Similar to Mario Kart, Threes is one game I just can't seem to stop playing. Unlike Mario Kart, I don't seem to ever get better at Threes. What impresses me about it, though, is that I don't seem to mind the fact that I consistently get embarrassingly low scores in Threes. Something about shifting those adorable little tiles back and forth is satisfying enough in its own right. It's become my go-to game to play during any commute. Or pretty much any moment that I want to distract myself.
It's hard to separate Flappy Bird's quality as a game from the explosiveness of its meteoric rise to the top of the mobile gaming charts and its sudden, controversial disappearance. But the game's brutally unforgiving difficulty made the journey to every successive green pipe hilariously, unforgettable grueling. Inching towards a new high score in this game was so insufferable that it ultimately made me stop playing it. But every time I managed to get just one step further, I felt an incredible rush—a sensation of palpable, deliciously tangible victory that was only ever approximated in another 2014 game when I slid past a superior player in Mario Kart 8 and crossed the finish line before them. It was never quite as intense in that other game, though—probably because everything leading up to it wasn't quite as painful either. I wish there were more robust games that showed the same audacious gall that Flappy Bird did in so frustrating, even alienating, its own players.
Another controversial game whose release was overshadowed by legions of disaffected fans, The Sims 4 continues to be one of the most fascinating games for me to play on a regular basis. I still lose myself for entire afternoons in this game, watching the drama of my virtual pets unfold. As I alluded to when discussing Mario Kart a moment ago, The Sims 4 is definitely one of the games that began to bore me as I sunk more time into it. But it also showed me that boredom doesn't have to be a bad thing. It's a game full of kind, quiet moments—ones that I cherish all the more for their mundane regularity.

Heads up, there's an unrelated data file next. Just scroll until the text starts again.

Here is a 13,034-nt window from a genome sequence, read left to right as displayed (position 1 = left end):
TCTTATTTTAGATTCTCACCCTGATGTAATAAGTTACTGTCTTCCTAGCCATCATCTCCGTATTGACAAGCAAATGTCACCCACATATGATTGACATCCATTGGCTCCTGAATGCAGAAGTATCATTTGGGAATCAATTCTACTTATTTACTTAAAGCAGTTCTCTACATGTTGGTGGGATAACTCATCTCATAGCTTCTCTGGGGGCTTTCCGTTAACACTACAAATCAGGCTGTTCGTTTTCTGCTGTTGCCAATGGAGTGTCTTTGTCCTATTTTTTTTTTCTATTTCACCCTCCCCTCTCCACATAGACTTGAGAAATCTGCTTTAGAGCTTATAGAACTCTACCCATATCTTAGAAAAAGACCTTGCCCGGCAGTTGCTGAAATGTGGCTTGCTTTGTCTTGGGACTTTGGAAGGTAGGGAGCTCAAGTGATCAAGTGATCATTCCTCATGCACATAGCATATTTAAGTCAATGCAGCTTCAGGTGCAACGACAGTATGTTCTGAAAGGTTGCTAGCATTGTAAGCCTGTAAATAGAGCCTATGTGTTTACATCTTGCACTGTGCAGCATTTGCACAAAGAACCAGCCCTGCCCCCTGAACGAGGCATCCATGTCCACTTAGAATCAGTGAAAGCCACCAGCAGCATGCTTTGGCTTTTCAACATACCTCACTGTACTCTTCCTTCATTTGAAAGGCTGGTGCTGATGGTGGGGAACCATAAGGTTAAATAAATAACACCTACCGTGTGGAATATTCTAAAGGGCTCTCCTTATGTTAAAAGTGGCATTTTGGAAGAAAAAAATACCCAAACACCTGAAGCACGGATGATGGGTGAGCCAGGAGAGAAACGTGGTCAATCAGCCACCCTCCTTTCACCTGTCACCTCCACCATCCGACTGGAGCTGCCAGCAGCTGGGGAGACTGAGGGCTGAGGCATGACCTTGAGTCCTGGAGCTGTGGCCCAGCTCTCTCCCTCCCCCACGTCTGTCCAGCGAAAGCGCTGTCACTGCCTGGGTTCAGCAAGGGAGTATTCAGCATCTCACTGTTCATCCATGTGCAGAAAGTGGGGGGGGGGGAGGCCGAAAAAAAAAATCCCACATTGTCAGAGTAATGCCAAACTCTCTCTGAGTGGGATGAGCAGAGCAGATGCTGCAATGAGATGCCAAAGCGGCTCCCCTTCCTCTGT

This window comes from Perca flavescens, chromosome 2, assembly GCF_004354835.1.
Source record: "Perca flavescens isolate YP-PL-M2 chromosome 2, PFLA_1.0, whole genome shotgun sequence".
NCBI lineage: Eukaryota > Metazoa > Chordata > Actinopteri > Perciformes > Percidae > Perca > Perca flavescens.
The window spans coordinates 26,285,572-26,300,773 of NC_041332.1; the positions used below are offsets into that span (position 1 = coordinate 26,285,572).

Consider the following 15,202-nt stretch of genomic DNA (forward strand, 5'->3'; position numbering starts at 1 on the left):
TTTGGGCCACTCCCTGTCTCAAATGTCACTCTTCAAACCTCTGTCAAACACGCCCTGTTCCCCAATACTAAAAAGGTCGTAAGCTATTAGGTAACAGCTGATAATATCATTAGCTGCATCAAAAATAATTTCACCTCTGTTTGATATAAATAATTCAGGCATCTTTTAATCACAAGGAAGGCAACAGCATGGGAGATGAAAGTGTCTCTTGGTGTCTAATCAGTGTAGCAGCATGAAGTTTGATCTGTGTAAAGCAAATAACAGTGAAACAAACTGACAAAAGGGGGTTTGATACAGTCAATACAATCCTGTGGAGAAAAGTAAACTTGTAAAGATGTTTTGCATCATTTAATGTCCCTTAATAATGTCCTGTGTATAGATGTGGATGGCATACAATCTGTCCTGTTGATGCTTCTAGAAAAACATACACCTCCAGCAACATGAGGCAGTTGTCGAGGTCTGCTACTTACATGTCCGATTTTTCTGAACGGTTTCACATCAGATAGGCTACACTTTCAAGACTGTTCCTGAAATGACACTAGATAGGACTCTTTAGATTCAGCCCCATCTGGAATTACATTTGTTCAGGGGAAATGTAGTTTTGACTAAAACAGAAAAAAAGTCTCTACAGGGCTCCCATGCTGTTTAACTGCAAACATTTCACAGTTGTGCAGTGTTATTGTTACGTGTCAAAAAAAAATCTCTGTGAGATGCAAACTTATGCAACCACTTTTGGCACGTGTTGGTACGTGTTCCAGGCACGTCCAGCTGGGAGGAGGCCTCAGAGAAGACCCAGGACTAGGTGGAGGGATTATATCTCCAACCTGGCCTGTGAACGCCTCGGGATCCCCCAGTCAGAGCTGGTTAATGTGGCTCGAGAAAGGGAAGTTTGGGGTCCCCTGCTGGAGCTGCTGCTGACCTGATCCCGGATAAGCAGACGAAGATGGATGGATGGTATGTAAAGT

Shadow of Mordor is an interesting counterpoint to The Sims for me, because the two games are surprisingly similar despite being, at face value, completely different. But here's the thing about Mordor. Yes, it's exceedingly, disgustingly violent. And yes, all it really lets you do is kill things. But what I find so intriguing about its oft-praised "nemesis system" is the way that Mordor uses strictly violent tools to develop intimate relationships between the player and his or her opponents. Mordor represents a huge step forward in terms of player-driven stories, one that other games are going to have to do a lot to follow up on.
Man, what a weird game Tomodachi Life is. I'll admit, I've stepped away from it recently. But hearing all the strange things my Miis had to say was one of my favorite parts of 2014. I don't know if I'll remember playing Tomodachi Life as much as I'll look back fondly at trying to learn how to listen to the characters in the wonderfully eccentric virtual ant-farm I'd built inside my handheld console. "I finally feel I understand the meaning of life," my Mii told me one morning on the subway as I was riding down to work. "I won't spoil it for you." Ok, YanYan, I remember thinking as I peered into his house through the top screen of my 3DS. Whatever you say.
I scoffed, then. But I still felt like I really was looking in on some unique alternate universe. One that was brimming with life, in its own special way.
There are a few games that I wish I could have included here that I didn't get to spend enough time with yet. Destiny, Dragon Age: Inquisition, and the two new versions of Super Smash Bros. come to mind. Even with these gaps in my 2014 lineup, though, this has been a year full of wonderful surprises and moments of genuine intimacy. Let's hope 2015 brings some of its own as well.